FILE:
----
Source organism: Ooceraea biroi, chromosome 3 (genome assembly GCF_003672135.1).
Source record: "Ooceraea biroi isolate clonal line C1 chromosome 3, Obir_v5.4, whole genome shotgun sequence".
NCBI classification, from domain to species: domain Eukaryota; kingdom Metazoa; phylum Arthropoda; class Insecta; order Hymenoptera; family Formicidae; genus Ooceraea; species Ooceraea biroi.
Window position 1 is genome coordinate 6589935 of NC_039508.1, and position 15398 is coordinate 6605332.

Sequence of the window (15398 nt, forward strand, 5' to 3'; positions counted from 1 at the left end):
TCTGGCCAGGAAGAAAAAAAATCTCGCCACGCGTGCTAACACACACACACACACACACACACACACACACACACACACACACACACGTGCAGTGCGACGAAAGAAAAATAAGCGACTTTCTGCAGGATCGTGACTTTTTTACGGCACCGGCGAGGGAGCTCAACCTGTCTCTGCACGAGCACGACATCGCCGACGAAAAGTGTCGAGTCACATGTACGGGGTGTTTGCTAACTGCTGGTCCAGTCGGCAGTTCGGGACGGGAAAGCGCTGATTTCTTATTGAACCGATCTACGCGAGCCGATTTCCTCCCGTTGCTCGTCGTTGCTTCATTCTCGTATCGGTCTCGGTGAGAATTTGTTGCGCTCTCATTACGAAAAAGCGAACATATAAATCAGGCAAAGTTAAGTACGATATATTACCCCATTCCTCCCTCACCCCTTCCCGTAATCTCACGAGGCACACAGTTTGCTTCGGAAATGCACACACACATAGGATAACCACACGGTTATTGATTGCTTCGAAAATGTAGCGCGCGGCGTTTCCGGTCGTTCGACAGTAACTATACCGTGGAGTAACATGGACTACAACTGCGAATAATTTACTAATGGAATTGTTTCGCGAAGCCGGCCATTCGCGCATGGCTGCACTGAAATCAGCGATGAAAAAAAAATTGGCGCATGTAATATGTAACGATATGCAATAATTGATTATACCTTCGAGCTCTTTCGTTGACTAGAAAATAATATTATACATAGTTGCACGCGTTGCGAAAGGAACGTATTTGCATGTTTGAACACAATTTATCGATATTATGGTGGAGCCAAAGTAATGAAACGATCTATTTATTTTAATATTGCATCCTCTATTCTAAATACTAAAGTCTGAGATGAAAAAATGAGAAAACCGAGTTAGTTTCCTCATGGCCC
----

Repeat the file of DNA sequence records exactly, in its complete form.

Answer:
Source organism: Ooceraea biroi, chromosome 3 (genome assembly GCF_003672135.1).
Source record: "Ooceraea biroi isolate clonal line C1 chromosome 3, Obir_v5.4, whole genome shotgun sequence".
NCBI classification, from domain to species: domain Eukaryota; kingdom Metazoa; phylum Arthropoda; class Insecta; order Hymenoptera; family Formicidae; genus Ooceraea; species Ooceraea biroi.
Window position 1 is genome coordinate 6589935 of NC_039508.1, and position 15398 is coordinate 6605332.

Sequence of the window (15398 nt, forward strand, 5' to 3'; positions counted from 1 at the left end):
TCTGGCCAGGAAGAAAAAAAATCTCGCCACGCGTGCTAACACACACACACACACACACACACACACACACACACACACACACACACGTGCAGTGCGACGAAAGAAAAATAAGCGACTTTCTGCAGGATCGTGACTTTTTTACGGCACCGGCGAGGGAGCTCAACCTGTCTCTGCACGAGCACGACATCGCCGACGAAAAGTGTCGAGTCACATGTACGGGGTGTTTGCTAACTGCTGGTCCAGTCGGCAGTTCGGGACGGGAAAGCGCTGATTTCTTATTGAACCGATCTACGCGAGCCGATTTCCTCCCGTTGCTCGTCGTTGCTTCATTCTCGTATCGGTCTCGGTGAGAATTTGTTGCGCTCTCATTACGAAAAAGCGAACATATAAATCAGGCAAAGTTAAGTACGATATATTACCCCATTCCTCCCTCACCCCTTCCCGTAATCTCACGAGGCACACAGTTTGCTTCGGAAATGCACACACACATAGGATAACCACACGGTTATTGATTGCTTCGAAAATGTAGCGCGCGGCGTTTCCGGTCGTTCGACAGTAACTATACCGTGGAGTAACATGGACTACAACTGCGAATAATTTACTAATGGAATTGTTTCGCGAAGCCGGCCATTCGCGCATGGCTGCACTGAAATCAGCGATGAAAAAAAAATTGGCGCATGTAATATGTAACGATATGCAATAATTGATTATACCTTCGAGCTCTTTCGTTGACTAGAAAATAATATTATACATAGTTGCACGCGTTGCGAAAGGAACGTATTTGCATGTTTGAACACAATTTATCGATATTATGGTGGAGCCAAAGTAATGAAACGATCTATTTATTTTAATATTGCATCCTCTATTCTAAATACTAAAGTCTGAGATGAAAAAATGAGAAAACCGAGTTAGTTTCCTCATGGCCC